Skip to content
How to Use Pandas Rank Effectively

A Comprehensive Guide: How to Use Pandas Rank Effectively

Pandas, a data manipulation and analysis library in Python, provides a versatile tool, rank(), which is pivotal in many data analysis scenarios. This guide provides a detailed understanding of how to use Pandas Rank to elevate your data handling skills to new heights.

Want to quickly create Data Visualizations in Python?

PyGWalker is an Open Source Python Project that can help speed up the data analysis and visualization workflow directly within a Jupyter Notebook-based environments.

PyGWalker (opens in a new tab) turns your Pandas Dataframe (or Polars Dataframe) into a visual UI where you can drag and drop variables to create graphs with ease. Simply use the following code:

pip install pygwalker
import pygwalker as pyg
gwalker = pyg.walk(df)

You can run PyGWalker right now with these online notebooks:

And, don't forget to give us a ⭐️ on GitHub!

Run PyGWalker in Kaggle Notebook (opens in a new tab)Run PyGWalker in Google Colab (opens in a new tab)Give PyGWalker a ⭐️ on GitHub (opens in a new tab)
Run PyGWalker in Kaggle Notebook (opens in a new tab)Run PyGWalker in Google Colab (opens in a new tab)Run PyGWalker in Google Colab (opens in a new tab)

Understanding the Concept of Pandas Rank

Pandas Rank computes the rank of your data point within a dataset. This function is incredibly beneficial for sorting, filtering, or identifying specific positions within a dataset. Fundamentally, there are two ways to use it:

  1. Ranking data within the entire DataFrame.
  2. Ranking data within specific subgroups using group by function.

To better grasp the utility of the rank() function, let's deep-dive into its main components: Rank Order and Method.

Rank Order

Rank Order is determined by the ascending parameter in the rank() function. If ascending=True, the rank starts from the lowest values upwards. Thus, lower values have lower ranks and vice versa. However, if you want the highest value to have a rank of 1, you should set ascending=False.


The method parameter in the rank() function decides how to handle data points of the same value. There are several ways to go about it:

  • average: Takes the average rank of the group and applies it to all items.
  • min: Applies the lowest rank of the group to all items.
  • max: Assigns the highest rank of the group to all items.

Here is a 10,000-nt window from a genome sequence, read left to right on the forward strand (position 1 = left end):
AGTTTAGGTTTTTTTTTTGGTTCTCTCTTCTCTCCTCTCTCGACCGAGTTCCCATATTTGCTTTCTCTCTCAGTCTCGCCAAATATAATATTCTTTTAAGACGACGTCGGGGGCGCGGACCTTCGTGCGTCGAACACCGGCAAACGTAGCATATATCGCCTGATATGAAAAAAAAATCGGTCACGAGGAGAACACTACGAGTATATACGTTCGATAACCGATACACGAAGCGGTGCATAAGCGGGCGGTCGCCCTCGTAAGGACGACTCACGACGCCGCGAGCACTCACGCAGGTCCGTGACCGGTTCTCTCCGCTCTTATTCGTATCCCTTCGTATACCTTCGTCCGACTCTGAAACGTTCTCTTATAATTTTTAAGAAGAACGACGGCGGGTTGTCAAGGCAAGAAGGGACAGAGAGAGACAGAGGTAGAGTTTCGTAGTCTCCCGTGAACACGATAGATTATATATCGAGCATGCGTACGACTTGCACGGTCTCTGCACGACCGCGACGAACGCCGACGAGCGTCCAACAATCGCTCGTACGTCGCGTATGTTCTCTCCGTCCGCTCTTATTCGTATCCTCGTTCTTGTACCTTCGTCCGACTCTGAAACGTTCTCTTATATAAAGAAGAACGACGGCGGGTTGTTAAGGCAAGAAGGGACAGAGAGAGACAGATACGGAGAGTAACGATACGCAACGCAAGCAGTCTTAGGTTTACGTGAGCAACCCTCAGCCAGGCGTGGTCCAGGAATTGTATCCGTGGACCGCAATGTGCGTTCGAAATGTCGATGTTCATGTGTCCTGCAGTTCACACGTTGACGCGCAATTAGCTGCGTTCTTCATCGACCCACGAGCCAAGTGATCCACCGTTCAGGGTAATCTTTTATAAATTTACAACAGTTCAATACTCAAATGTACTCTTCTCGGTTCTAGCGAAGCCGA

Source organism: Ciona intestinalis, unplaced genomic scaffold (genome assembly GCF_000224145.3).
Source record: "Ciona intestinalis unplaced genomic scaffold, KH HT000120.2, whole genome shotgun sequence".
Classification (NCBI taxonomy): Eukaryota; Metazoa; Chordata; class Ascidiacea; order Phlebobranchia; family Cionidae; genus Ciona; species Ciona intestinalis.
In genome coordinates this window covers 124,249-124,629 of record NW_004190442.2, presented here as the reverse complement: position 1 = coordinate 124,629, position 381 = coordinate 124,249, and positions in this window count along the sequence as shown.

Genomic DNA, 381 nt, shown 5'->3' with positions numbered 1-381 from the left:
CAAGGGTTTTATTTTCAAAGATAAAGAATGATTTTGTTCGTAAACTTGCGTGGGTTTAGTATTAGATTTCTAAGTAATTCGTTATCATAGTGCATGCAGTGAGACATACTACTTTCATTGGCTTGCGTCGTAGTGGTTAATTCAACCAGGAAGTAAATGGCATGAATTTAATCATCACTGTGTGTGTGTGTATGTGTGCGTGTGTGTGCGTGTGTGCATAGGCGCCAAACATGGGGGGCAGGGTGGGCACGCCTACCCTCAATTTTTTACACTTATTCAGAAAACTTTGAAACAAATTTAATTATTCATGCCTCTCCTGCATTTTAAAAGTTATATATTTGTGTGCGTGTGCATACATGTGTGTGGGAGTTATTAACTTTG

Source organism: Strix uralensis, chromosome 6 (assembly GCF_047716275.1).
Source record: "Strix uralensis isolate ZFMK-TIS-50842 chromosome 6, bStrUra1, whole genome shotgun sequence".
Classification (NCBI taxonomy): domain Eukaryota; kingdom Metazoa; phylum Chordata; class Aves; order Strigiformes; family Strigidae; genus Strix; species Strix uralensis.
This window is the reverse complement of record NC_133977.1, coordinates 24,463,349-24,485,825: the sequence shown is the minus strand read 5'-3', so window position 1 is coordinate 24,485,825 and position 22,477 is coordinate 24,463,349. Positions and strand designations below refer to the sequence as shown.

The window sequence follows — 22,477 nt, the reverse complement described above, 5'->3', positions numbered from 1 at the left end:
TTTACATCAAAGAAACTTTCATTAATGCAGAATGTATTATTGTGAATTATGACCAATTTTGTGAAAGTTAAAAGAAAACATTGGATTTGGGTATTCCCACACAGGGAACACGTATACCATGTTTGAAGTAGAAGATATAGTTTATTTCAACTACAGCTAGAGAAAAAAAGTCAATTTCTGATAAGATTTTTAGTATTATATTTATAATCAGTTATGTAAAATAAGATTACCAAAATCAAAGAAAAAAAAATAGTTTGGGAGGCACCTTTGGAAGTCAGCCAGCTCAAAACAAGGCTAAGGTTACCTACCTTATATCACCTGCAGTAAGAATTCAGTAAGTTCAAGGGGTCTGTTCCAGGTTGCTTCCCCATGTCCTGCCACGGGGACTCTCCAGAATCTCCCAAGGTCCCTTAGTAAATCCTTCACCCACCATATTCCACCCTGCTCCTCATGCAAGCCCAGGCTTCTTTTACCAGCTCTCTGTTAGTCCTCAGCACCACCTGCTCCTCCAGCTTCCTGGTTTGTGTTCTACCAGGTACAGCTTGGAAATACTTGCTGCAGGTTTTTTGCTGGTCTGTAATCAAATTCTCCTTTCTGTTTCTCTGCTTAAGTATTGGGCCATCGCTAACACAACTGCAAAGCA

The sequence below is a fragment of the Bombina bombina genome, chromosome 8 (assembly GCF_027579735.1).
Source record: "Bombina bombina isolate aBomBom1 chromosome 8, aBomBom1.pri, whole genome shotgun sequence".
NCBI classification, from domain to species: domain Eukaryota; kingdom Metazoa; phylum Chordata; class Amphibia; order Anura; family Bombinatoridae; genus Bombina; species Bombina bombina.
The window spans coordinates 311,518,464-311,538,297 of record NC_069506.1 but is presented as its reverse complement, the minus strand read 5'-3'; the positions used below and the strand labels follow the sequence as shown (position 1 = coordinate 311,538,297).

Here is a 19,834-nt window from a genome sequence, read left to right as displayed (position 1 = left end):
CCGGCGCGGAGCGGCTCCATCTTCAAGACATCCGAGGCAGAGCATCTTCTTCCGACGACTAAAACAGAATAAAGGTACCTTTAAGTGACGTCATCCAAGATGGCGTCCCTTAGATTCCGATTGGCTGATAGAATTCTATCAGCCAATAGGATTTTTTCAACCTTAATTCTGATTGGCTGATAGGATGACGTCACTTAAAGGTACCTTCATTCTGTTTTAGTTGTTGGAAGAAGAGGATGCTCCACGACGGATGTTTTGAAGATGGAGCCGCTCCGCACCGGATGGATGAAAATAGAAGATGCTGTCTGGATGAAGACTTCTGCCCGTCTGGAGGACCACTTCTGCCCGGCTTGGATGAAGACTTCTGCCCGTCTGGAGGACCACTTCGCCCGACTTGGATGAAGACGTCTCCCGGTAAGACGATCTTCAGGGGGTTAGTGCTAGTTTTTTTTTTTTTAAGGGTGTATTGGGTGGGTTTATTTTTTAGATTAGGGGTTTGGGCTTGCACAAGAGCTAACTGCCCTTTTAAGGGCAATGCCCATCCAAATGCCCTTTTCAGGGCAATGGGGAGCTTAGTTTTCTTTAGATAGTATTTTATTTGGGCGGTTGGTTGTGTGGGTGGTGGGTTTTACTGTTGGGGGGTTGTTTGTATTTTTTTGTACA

• first: Assigns ranks in the order the data points appear in the DataFrame or Series.
  • dense: Similar to min but the rank increases by only +1 between groups.

Let's illustrate this with an example:

import pandas as pd
# Sample DataFrame
df = pd.DataFrame({'A': [1, 2, 2, 3, 4],
                   'B': [5, 6, 7, 8, 8],
                   'C': [9, 10, 10, 11, 12]})
# Applying rank
df['A_rank'] = df['A'].rank(method='min')
df['B_rank'] = df['B'].rank(method='max')
df['C_rank'] = df['C'].rank(method='dense')

Mastering Rank Parameters

Understanding the parameters of the rank function is crucial to handle data accurately. Here are some essential parameters:

  • axis: Default is 0, which means ranking is done by rows. If you want to rank by columns, set axis=1.
  • numeric_only: Default is True, which means it will only rank numeric columns. If you set it to False, it will also rank strings.
  • pct: Default is False. If set to True, this will normalize the ranks between 0 and 1.

Leveraging Rank with Group By

You can also use .rank() as an aggregate function in conjunction with the groupby() function. This enables you to compute ranks specific to each subgroup in your DataFrame.

Here's a simple example:

import pandas as pd
# Sample DataFrame
df = pd.DataFrame({'Group': ['A', 'B', 'A', 'B', 'A', 'B'], 'Value': [20, 25, 15, 18, 22, 24]})
# Applying groupby and rank
df['Value_rank'] = df.groupby('Group')['Value'].rank(ascending=False)

In this code snippet, we first group the DataFrame by 'Group', and then compute the rank of 'Value' within each group.

Harness the power of Pandas Rank to streamline your data analysis tasks. With hands-on practice, you can become proficient in using these features for effective data manipulation. Remember, mastering these tools is not an overnight journey but a step-by-step process.